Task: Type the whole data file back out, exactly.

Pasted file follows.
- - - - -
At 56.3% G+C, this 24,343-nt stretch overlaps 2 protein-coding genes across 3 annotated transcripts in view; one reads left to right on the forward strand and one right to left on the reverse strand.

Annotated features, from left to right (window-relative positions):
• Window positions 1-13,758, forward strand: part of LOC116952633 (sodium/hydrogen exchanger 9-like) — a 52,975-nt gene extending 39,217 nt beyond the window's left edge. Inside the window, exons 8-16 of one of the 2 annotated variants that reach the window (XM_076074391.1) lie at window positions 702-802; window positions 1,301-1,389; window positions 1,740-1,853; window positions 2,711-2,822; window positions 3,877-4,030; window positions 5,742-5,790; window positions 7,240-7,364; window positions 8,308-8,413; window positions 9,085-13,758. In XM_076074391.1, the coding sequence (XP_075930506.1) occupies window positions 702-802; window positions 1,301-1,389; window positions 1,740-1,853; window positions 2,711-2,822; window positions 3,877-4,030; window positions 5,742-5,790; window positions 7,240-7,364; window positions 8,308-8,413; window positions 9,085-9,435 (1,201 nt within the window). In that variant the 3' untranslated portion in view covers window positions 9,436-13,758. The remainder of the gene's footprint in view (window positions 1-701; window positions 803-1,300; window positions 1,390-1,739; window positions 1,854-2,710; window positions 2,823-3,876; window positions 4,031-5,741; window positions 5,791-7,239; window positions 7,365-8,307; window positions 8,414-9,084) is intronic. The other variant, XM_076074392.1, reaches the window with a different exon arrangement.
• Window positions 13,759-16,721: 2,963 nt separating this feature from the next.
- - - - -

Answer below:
At 56.3% G+C, this 24,343-nt stretch overlaps 2 protein-coding genes across 3 annotated transcripts in view; one reads left to right on the forward strand and one right to left on the reverse strand.

Annotated features, from left to right (window-relative positions):
• Window positions 1-13,758, forward strand: part of LOC116952633 (sodium/hydrogen exchanger 9-like) — a 52,975-nt gene extending 39,217 nt beyond the window's left edge. Inside the window, exons 8-16 of one of the 2 annotated variants that reach the window (XM_076074391.1) lie at window positions 702-802; window positions 1,301-1,389; window positions 1,740-1,853; window positions 2,711-2,822; window positions 3,877-4,030; window positions 5,742-5,790; window positions 7,240-7,364; window positions 8,308-8,413; window positions 9,085-13,758. In XM_076074391.1, the coding sequence (XP_075930506.1) occupies window positions 702-802; window positions 1,301-1,389; window positions 1,740-1,853; window positions 2,711-2,822; window positions 3,877-4,030; window positions 5,742-5,790; window positions 7,240-7,364; window positions 8,308-8,413; window positions 9,085-9,435 (1,201 nt within the window). In that variant the 3' untranslated portion in view covers window positions 9,436-13,758. The remainder of the gene's footprint in view (window positions 1-701; window positions 803-1,300; window positions 1,390-1,739; window positions 1,854-2,710; window positions 2,823-3,876; window positions 4,031-5,741; window positions 5,791-7,239; window positions 7,365-8,307; window positions 8,414-9,084) is intronic. The other variant, XM_076074392.1, reaches the window with a different exon arrangement.
• Window positions 13,759-16,721: 2,963 nt separating this feature from the next.